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Opinion: Community College Opens Doors of Opportunity for Foster Youth


The Educational Cultural Complex in Southeastern San Diego. Courtesy SDCCD


As community college educators, we pride ourselves on opening doors of opportunity to students who might never have thought a college education was possible. Our campuses in the San Diego Community College District offer programs and support to a wide variety of students, including students with disabilities, unsheltered students who don’t know where their next meal is coming from, students who have been involved with the justice system, and others who might need additional assistance to reach their educational and career goals.


One at-risk population that merits our deep attention is the young people who have recently transitioned from foster care. Through no fault of their own, these young people face massive challenges and obstacles to their success as adults. Without the support they may have had as children in foster care, they often confront issues with mental health, poverty and homelessness.


Studies show that 47% of youths who have just aged out of foster care are unemployed, and 33% are or have been homeless. About 80% of foster care children experience some type of mental health challenge.


That is why a priority of the San Diego Community College District is to better serve our transition-age foster youth. Our three for-credit colleges — San Diego City College, San Diego Mesa College, and San Diego Miramar College – all provide programs and counseling to support former foster youth and work with nonprofits such as San Diego-based Promises2Kids.  


At San Diego College of Continuing Education, our non-credit institution, we established the Gateway to College and Career program to assist those age 16 to 24 — including former foster youth — who are disconnected from school and work. The Gateway program’s success lies in providing a compassionate educational community with support, wrap-around services, guided pathways to college and a career, and employment-driven learning opportunities.


Gateway to College and Career is modeled on a national network and is based at the Educational Cultural Complex in southeast San Diego. The facility includes offices, classrooms, a computer lab, pantry and diapers for the children of young parents.


Thanks to new federal and state funding, we are planning to serve more foster youth and expand the services being offered to the more than 1,500 former foster care youth who live in San Diego County.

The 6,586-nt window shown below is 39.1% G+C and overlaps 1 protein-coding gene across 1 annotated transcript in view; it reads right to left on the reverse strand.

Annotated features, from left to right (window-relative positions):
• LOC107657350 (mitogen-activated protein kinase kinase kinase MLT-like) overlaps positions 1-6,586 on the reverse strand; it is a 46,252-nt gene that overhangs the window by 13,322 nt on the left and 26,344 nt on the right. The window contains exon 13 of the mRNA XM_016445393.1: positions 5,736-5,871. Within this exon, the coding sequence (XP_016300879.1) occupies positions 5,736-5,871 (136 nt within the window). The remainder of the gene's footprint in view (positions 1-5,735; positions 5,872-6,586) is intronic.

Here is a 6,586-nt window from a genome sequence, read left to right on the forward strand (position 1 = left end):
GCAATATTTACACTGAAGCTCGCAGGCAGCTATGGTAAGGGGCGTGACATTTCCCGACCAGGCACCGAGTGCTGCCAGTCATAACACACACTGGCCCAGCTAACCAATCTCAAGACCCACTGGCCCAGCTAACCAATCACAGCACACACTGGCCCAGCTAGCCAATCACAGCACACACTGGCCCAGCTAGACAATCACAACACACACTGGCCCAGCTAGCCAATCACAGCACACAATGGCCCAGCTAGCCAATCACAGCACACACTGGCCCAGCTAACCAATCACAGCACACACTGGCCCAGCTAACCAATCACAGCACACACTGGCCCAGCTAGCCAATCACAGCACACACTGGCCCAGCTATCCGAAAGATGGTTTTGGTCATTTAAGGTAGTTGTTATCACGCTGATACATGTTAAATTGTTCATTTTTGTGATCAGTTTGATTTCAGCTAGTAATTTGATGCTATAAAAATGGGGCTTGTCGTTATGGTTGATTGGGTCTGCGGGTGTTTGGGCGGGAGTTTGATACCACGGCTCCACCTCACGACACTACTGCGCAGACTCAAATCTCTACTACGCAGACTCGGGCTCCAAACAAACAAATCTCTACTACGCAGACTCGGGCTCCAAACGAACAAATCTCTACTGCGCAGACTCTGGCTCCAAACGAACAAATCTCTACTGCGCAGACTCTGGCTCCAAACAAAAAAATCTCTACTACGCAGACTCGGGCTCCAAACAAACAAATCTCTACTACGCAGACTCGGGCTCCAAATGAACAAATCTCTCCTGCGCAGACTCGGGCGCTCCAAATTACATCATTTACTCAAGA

The Gateway program is already benefitting from $1 million in funding from Congress, made at the recommendation of Rep. Scott Peters. In addition, this month the Gateway program will share a $1.4 million state award in partnership with Promises2Kids, an award made available by state Senate President Pro Tempore Toni G. Atkins. 


The state funding will connect foster youth in Promises2Kids’s Guardian Scholars program directly with Continuing Education’s Gateway to College and Career and build a seamless system of support for former foster youth seeking education and careers, with plans that also include housing in the near future.


This latest funding will allow the college’s Gateway program to expand its holistic support to transition-age foster youth by collaborating with social service agencies in the region to reduce the barriers to economic advancement. We will continue to work with employers to offer apprenticeships that will lead to good-paying jobs. And the services will be centralized so the youths will not be required to go from one agency to the next to obtain what they need. Ninety transition-age foster youth will be served during the two-year term of the grant.


With these services, we envision creating empowered young adults who are able to imagine their possibilities for achieving stability in their lives and engaging in actions that create financial self-sufficiency and emotional, social and physical well-being. It is much more than an investment that will lead to stable future for our foster youth. This is an investment that will benefit our entire community. It is an investment in our future.


Just ask Darius Stokes, an alumnus of San Diego College of Continuing Education’s Clothing and Textiles program who now runs his own company, Dluxware.


“It was hard being in foster care,” said Stokes. “I was anti-social, had a challenging time learning with dyslexia and making friends. The reason I share this is because a lot of people have a lot of things going wrong in life, and it’s hard, but learning how to be in tune with yourself and love the life that you live helps you to grow.”


Tina M. King is president of San Diego College of Continuing Education. Gregory Smith is acting chancellor of the San Diego Community College District.



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